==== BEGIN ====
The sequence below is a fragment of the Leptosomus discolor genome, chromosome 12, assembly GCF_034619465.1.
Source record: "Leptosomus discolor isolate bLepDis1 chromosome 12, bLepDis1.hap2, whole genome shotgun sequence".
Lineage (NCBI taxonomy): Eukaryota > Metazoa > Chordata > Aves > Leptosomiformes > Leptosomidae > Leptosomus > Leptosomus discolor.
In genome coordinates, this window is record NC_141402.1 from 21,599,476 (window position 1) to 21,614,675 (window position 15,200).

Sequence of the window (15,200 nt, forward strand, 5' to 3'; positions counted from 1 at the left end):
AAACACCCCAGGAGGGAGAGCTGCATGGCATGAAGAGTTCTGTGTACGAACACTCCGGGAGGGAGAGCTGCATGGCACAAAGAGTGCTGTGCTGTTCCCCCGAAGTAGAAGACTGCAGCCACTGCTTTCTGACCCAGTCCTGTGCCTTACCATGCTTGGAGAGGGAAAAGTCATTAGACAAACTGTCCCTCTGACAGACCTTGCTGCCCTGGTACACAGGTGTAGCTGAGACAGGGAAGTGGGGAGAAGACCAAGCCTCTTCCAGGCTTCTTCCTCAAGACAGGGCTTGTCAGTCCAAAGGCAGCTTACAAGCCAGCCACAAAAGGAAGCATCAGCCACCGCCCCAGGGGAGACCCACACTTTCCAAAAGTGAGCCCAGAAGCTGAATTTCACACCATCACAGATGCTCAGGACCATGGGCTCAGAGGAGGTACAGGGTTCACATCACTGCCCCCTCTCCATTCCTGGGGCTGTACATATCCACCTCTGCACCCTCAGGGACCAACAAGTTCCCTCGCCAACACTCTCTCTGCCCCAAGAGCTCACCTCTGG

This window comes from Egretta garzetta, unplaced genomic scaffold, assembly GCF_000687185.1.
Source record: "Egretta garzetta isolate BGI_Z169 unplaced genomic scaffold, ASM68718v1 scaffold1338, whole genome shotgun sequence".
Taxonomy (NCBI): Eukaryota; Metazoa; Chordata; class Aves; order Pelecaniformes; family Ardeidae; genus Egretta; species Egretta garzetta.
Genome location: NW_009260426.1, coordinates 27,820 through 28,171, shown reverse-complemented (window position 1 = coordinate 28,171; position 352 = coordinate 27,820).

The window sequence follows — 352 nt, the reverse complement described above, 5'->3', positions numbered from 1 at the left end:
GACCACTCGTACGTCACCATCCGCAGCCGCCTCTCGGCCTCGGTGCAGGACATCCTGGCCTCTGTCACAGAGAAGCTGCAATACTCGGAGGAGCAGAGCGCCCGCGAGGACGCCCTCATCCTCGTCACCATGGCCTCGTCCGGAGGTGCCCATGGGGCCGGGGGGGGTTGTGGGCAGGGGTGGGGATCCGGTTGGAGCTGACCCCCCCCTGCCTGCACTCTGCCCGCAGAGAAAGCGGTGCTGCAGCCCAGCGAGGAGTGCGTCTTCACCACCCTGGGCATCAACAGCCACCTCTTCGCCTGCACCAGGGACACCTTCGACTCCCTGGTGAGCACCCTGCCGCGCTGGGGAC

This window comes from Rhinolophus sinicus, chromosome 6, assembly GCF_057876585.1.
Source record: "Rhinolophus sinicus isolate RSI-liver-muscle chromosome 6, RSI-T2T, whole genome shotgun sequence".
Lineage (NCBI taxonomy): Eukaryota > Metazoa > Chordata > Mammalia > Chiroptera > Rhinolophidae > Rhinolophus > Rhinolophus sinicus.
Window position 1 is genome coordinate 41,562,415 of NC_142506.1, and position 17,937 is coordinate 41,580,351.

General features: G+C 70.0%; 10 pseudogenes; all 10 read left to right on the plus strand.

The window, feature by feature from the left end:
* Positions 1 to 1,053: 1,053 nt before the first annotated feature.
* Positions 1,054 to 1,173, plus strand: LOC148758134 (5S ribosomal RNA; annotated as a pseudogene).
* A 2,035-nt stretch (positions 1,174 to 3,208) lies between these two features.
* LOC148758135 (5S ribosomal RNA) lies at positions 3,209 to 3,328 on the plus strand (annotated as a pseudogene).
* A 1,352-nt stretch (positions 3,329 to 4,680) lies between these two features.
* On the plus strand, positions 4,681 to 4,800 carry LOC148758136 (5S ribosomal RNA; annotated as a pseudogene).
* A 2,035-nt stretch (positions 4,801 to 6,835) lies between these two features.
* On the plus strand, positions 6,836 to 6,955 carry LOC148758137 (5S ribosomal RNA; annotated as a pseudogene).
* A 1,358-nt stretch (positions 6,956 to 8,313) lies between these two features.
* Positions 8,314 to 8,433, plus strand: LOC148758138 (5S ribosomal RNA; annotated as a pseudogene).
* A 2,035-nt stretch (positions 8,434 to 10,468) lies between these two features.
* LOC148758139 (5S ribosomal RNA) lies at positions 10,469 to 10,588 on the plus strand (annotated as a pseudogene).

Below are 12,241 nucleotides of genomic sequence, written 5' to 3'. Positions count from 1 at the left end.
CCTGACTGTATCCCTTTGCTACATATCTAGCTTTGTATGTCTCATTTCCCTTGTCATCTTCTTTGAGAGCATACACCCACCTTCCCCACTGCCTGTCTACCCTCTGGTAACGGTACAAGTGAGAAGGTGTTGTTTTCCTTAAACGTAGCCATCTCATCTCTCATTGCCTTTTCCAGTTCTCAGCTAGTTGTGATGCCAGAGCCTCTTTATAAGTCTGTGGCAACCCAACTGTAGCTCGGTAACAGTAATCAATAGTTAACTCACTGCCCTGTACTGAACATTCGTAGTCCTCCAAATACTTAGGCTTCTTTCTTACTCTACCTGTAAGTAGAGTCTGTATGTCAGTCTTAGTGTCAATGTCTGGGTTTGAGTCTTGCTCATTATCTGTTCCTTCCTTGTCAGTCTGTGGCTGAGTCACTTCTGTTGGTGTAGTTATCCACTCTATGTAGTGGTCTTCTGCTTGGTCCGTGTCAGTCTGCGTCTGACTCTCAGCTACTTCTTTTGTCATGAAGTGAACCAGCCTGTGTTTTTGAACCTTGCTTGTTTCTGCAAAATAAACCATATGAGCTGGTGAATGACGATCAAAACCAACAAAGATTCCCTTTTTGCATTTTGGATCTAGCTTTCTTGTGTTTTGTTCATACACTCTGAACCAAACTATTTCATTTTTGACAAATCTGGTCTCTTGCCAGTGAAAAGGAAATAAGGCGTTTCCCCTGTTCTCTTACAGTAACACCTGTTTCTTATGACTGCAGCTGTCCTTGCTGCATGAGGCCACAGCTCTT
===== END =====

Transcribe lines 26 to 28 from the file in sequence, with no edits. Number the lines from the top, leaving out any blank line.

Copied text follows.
* On the plus strand, positions 6,836 to 6,955 carry LOC148758137 (5S ribosomal RNA; annotated as a pseudogene).
* A 1,358-nt stretch (positions 6,956 to 8,313) lies between these two features.
* Positions 8,314 to 8,433, plus strand: LOC148758138 (5S ribosomal RNA; annotated as a pseudogene).